83  25 0 5 0
    84  25 3 4 0
    85  25 4 0 3
    86  25 4 3 0
    87  25 5 0 0
    88  26 0 5 1
    89  26 1 4 3
    90  26 1 5 0
    91  26 3 4 1
    92  26 4 1 3
    93  26 4 3 1
    94  26 5 0 1
    95  26 5 1 0
    96  27 1 5 1
    97  27 3 3 3
    98  27 5 1 1
    99  29 0 5 2
   100  29 2 4 3
   101  29 2 5 0
   102  29 3 4 2
   103  29 4 2 3
   104  29 4 3 2
   105  29 5 0 2
   106  29 5 2 0
   107  30 1 5 2
   108  30 2 5 1
   109  30 5 1 2
   110  30 5 2 1
   111  32 4 4 0
   112  33 2 5 2
   113  33 4 4 1
   114  33 5 2 2
   115  34 0 5 3
   116  34 3 4 3
   117  34 3 5 0
   118  34 4 3 3
   119  34 5 0 3
   120  34 5 3 0
   121  35 1 5 3
   122  35 3 5 1
   123  35 5 1 3
   124  35 5 3 1
   125  36 0 6 0
   126  36 4 4 2
   127  36 6 0 0
   128  37 0 6 1

   129  37 1 6 0          # From here onwards pixels map to light grey
   130  37 6 0 1
   131  37 6 1 0
   132  38 1 6 1
   133  38 2 5 3
   134  38 3 5 2
   135  38 5 2 3
   136  38 5 3 2
   137  38 6 1 1
   138  40 0 6 2
   139  40 2 6 0
   140  40 6 0 2
   141  40 6 2 0
   142  41 1 6 2
   143  41 2 6 1
   144  41 4 4 3
   145  41 4 5 0
   146  41 5 4 0
   147  41 6 1 2
   148  41 6 2 1
   149  42 4 5 1
   150  42 5 4 1
   151  43 3 5 3
   152  43 5 3 3
   153  44 2 6 2
   154  44 6 2 2
   155  45 0 6 3
   156  45 3 6 0
   157  45 4 5 2
   158  45 5 4 2
   159  45 6 0 3
   160  45 6 3 0
   161  46 1 6 3
   162  46 3 6 1
   163  46 6 1 3
   164  46 6 3 1
   165  49 0 7 0
   166  49 2 6 3
   167  49 3 6 2
   168  49 6 2 3
   169  49 6 3 2
   170  49 7 0 0
   171  50 0 7 1
   172  50 1 7 0
   173  50 4 5 3
   174  50 5 4 3
   175  50 5 5 0
   176  50 7 0 1
   177  50 7 1 0
   178  51 1 7 1
   179  51 5 5 1
   180  51 7 1 1
   181  52 4 6 0
   182  52 6 4 0
   183  53 0 7 2
   184  53 2 7 0
   185  53 4 6 1
   186  53 6 4 1
   187  53 7 0 2
   188  53 7 2 0
   189  54 1 7 2
   190  54 2 7 1
   191  54 3 6 3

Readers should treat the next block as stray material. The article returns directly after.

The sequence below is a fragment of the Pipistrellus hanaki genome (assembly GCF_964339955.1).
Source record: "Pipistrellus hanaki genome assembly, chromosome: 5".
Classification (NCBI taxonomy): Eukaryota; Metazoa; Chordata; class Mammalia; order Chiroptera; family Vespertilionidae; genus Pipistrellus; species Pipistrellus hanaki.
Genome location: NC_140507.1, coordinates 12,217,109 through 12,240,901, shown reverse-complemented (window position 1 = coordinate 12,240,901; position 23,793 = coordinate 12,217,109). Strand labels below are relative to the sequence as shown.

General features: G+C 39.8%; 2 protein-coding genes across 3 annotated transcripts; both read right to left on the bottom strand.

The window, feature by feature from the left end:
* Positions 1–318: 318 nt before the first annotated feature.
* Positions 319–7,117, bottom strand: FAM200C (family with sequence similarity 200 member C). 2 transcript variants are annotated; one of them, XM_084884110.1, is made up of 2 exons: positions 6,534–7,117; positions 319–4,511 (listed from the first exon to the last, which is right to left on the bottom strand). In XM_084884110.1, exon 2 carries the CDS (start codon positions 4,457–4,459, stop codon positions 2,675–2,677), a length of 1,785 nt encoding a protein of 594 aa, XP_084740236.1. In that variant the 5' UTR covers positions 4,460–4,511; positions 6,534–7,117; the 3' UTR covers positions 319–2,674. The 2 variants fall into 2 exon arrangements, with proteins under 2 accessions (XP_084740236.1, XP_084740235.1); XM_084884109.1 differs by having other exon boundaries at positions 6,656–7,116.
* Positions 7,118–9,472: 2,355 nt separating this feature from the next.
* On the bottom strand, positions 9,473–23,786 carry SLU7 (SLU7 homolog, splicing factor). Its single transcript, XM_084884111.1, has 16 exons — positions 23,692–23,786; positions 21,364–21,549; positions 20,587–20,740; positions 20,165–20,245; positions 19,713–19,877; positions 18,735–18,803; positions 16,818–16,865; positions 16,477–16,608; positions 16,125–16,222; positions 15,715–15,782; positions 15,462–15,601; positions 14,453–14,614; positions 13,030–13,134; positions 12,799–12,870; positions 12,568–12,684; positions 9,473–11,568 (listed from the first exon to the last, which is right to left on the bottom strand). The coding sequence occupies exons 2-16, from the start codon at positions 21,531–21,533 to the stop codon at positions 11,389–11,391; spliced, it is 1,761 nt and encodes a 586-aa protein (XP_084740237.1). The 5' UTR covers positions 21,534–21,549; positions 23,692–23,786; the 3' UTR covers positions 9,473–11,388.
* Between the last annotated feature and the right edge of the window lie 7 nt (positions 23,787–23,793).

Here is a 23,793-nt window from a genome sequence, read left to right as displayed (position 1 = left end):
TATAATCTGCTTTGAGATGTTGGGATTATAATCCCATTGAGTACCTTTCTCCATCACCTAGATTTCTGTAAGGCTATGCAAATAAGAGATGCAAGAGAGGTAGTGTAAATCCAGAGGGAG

192  54 5 5 2

   193  54 6 3 3          # From here onwards pixels map to white
   194  54 7 1 2
   195  54 7 2 1
   196  56 4 6 2
   197  56 6 4 2
   198  57 2 7 2
   199  57 7 2 2
   200  58 0 7 3
   201  58 3 7 0
   202  58 7 0 3
   203  58 7 3 0
   204  59 1 7 3
   205  59 3 7 1
   206  59 5 5 3
   207  59 7 1 3
   208  59 7 3 1
   209  61 4 6 3
   210  61 5 6 0
   211  61 6 4 3
   212  61 6 5 0
   213  62 2 7 3
   214  62 3 7 2
   215  62 5 6 1
   216  62 6 5 1
   217  62 7 2 3
   218  62 7 3 2
   219  65 4 7 0
   220  65 5 6 2
   221  65 6 5 2
   222  65 7 4 0
   223  66 4 7 1
   224  66 7 4 1
   225  67 3 7 3
   226  67 7 3 3
   227  69 4 7 2
   228  69 7 4 2
   229  70 5 6 3
   230  70 6 5 3
   231  72 6 6 0
   232  73 6 6 1
   233  74 4 7 3
   234  74 5 7 0
   235  74 7 4 3
   236  74 7 5 0
   237  75 5 7 1
   238  75 7 5 1
   239  76 6 6 2
   240  78 5 7 2
   241  78 7 5 2
   242  81 6 6 3
   243  83 5 7 3
   244  83 7 5 3
   245  85 6 7 0
   246  85 7 6 0
   247  86 6 7 1
   248  86 7 6 1
   249  89 6 7 2
   250  89 7 6 2
   251  94 6 7 3
   252  94 7 6 3
   253  98 7 7 0
   254  99 7 7 1
   255  102 7 7 2
   256  107 7 7 3

Obviously, the best way to do that is with a lookup table, which is exactly what this is.

Just for kicks, we can look at how it performs if we make some sample images with ImageMagick and process them with this lookup table:

# Make a sample
convert -size 100x100 xc: -sparse-color  Bilinear '30,10 red  10,80 blue  70,60 lime  80,20 yellow' -resize 400x400! gradient.png

enter image description here

# Process with suggested LUT
convert gradient.png -fx "@lut.fx" result.png

enter image description here

lut.fx implements the LUT and looks like this:

dd=(49*r*r)+(49*g*g)+(16*b*b);
(dd < 19) ? 0.0 : ((dd < 38) ? 0.25 : ((dd < 54) ? 0.75 : 1.0))

By comparison, if you implement my initial suggestion at the start of my answer, by doing:

R < 0.5 && G < 0.5   => black result
R < 0.5 && G >= 0.5  => dark grey result
R >= 0.5 && G < 0.5  => light grey result
r >= 0.5 && G >= 0.5 => white result

You will get this output - which, as you can see, is better at differentiating red from green, but worse at reflecting the brightness of the original.

enter image description here